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Churchill Education Christmas MessageWe have four children: two teenagers and 10 year old twins. This is me, the kids and my mother … made sure I was in her good books before Christmas! At this time of year, school is wrapping up and the excitement of Christmas is clear in their chatter. And we love it … love their enthusiasm for life and their simple perspectives. They are excited by the fact that the sun is out longer, that the water is warm enough for a swim, the watermelon is cold and juicy, and that they don’t have to wear school shoes anymore.

It’s exactly what being a kid should be about.

It would be nice if these were the things that filled our energy as adults too.

And some years they are. An easy BBQ with friends brings laughter, a swim at the beach reminds us of how good it feels to ride that wave in to the shore … And we can look forward to Christmas and the New Year.

But other years, it can all seem too much.

Last week, a police officer took her life. Another police officer, another veteran, another community worker, another paramedic, another nurse. Always another. Always one too many.

And then there are our friends, our family members, our colleagues who are still turning up for work, despite the darkness that is weighing them down. Christmas is coming but it brings no joy, making life seem harder and lonelier.

I don’t know where you are at this year … if you are looking forward to Christmas or wishing that there was a fast forward button to get past it all.

What I do know is this … nothing ever gets better without letting someone else know where you are at. I tried; tried to ignore the darkness that hung over me, tried to tell myself this was just normal for me, tried to just keep turning up to work telling myself it was everyone else that had the problem, not me.

It was only when I actually told someone what was happening that I began the very long, slow path to recovery. And to my surprise, there were more people in my corner than I had realised, more people who understood because they had been where I was at, more people who were willing to help me.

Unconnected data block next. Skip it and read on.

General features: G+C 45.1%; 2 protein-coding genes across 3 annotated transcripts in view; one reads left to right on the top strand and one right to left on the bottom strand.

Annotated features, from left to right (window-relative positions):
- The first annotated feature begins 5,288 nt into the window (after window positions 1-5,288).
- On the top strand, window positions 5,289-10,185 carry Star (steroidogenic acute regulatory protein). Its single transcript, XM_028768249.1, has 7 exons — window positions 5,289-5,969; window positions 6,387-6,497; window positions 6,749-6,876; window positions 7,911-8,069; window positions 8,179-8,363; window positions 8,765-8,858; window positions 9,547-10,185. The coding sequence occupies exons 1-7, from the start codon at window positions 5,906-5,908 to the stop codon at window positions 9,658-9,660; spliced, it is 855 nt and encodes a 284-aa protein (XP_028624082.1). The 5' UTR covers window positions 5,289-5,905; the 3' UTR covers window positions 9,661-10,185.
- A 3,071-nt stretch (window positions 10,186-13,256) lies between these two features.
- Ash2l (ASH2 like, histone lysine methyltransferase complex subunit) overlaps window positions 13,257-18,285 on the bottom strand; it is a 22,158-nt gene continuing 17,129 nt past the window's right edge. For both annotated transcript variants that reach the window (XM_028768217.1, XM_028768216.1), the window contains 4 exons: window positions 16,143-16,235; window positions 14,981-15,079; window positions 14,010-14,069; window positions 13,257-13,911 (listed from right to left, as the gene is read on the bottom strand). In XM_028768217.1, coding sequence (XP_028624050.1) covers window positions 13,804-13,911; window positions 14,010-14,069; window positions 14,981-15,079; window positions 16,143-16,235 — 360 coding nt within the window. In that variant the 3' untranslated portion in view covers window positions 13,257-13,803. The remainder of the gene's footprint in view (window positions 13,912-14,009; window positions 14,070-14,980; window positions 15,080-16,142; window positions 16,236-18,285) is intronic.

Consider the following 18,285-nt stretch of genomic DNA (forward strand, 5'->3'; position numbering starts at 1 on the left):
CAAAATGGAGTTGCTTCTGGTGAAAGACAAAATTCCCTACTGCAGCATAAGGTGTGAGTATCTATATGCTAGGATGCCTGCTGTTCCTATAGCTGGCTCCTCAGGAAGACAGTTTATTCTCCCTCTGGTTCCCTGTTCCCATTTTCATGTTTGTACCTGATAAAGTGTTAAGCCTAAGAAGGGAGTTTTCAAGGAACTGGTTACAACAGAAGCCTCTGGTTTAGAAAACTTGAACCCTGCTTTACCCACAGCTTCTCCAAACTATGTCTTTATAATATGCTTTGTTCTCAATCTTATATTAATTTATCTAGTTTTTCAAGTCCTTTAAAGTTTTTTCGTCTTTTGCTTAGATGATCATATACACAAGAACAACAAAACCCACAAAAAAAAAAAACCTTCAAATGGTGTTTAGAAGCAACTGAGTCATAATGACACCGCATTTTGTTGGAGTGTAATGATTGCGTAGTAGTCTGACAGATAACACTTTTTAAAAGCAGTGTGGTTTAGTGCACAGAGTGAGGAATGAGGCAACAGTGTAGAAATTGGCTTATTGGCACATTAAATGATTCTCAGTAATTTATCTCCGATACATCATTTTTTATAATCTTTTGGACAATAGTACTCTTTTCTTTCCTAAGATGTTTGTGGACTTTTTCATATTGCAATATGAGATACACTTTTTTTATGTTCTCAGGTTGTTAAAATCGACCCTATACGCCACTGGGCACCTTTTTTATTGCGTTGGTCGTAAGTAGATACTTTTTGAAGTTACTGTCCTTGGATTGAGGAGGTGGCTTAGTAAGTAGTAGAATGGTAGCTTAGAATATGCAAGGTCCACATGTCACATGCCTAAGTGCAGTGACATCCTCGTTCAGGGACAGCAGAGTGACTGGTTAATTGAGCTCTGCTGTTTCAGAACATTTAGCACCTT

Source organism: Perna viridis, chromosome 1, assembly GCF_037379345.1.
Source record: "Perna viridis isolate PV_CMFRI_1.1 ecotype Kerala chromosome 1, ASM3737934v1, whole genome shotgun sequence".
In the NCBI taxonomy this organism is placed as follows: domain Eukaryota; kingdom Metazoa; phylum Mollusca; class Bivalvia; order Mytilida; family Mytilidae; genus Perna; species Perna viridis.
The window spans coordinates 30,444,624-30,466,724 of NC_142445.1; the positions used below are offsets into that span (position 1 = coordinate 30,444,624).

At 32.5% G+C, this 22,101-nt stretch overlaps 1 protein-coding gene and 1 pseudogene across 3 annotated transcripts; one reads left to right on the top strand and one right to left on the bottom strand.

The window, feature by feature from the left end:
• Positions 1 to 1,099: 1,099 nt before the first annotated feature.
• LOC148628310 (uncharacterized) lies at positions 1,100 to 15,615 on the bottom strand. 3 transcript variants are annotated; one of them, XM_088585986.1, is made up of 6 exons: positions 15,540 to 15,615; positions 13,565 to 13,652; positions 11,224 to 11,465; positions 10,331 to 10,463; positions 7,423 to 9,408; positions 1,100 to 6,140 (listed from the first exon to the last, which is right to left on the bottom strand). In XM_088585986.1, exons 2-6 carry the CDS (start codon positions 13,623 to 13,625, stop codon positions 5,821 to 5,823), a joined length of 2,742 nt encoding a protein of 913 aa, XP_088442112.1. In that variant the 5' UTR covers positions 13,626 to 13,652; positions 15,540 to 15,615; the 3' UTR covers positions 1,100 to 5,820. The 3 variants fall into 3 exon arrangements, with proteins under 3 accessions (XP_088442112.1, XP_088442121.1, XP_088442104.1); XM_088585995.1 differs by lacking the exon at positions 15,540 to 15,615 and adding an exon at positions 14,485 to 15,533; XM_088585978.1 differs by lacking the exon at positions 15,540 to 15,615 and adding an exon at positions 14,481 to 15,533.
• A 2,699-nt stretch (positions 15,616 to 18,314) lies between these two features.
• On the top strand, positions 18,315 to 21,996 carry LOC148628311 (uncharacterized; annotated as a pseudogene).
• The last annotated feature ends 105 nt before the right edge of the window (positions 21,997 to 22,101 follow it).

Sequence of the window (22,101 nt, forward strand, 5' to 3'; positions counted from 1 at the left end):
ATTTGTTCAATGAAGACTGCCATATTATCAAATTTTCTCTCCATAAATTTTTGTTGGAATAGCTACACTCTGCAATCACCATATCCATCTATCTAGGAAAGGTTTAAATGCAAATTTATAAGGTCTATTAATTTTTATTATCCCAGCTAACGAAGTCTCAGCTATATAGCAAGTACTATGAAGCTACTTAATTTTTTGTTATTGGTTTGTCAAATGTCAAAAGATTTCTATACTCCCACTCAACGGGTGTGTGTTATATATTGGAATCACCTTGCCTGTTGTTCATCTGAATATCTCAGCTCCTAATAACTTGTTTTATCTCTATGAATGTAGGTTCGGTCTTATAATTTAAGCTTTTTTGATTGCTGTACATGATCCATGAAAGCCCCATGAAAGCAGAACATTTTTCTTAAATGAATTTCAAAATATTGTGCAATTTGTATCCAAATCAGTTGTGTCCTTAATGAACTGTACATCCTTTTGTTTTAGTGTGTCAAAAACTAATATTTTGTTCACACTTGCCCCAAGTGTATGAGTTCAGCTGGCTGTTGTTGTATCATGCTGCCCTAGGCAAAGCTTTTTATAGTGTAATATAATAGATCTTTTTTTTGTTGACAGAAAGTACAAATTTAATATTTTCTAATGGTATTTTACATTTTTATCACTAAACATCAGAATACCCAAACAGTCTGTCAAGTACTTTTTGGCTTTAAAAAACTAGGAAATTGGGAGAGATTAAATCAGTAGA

So, as Christmas is coming, I hope you are looking forward to it. I hope you have plans of sharing a cold drink and a good meal with people you care about.

But if you find yourself in a dark place, I hope you tell someone.

There are some good people to talk to …

Mates4Mates

Soldier On

Blue Hope

Beyond Blue

This Christmas, let’s all share a little kindness … to others and to ourselves.

Talk soon,

Randall

8 responses to “Christmas: Not Always Beer and Skittles

  1. Randall this is a fantasic thing that you have done right here, you are 100% correct. We all hope that the 1st of Jan will bring a reset button along with it however unless we deal with the issues they will not resolve.

    Good on you for sharing and offering avenues of support for people.

    Wishing you and your family a very Merry Christmas

    1. Great analogy, Bernadette – there’s no magic reset button but with some help we can overcome some of the hardest days. Merry Christmas to you too!

  2. Hi Randall,
    Great comment! As a former QPS copper I’ve been exactly where you were and sometimes I end up back there but thanks to wonderful people like Kaye at Soldier On, Bruce at Blue Hope and your wife Tricia I know I always have their care and support to help me kick the Black Dog out whenever he comes around. Thanks for reminding me that I’m not alone anymore, that’s what’s kept me going in recent times. All the best to you and your family and I hope you have a very happy Christmas and a safe and prosperous New year.

    Cheers

    Bob Fitzsimmons

    1. Good to hear you are fighting the fight, Bob. Lots of people in your corner. Take care of yourself. Merry Christmas!

  3. Thank you very much for your timely message Randall and for being so brave and open about mental illness. I was present at a “Beyond the Service” seminar where you also attended and I admired the openness of your testimony to everyone who was present. I wish I had your courage. Its’ a brave thing to stand there and talk as openly as you did, I wish there was no longer a stigma within the QPS about mental illness amongst its members, but its still there despite how much it may claim otherwise. I had a very good friend take his own life a number of years back because he thought he couldn’t reach out and talk to anyone. How wrong he was and with such tragic consequences for everyone he left behind, his parents, his brothers and sisters and us, his friends. As you would know, Christmas should be such a happy time, a time to celebrate with family and friends but for so many, this time of year is the low point of their lives. Glad to see you doing so well and are there for your family. Have a happy, holy and peaceful Christmas and enjoy quality time with your loved ones.

    1. I’m really sorry to hear that you lost your mate, Steve. It never gets easier to hear that news. Appreciate your well wishes and I hope you have a good time this Christmas (or if you are working get a little overtime for some extra cash, but not too much! Don’t want to feed the tax man too much. Take care, mate.

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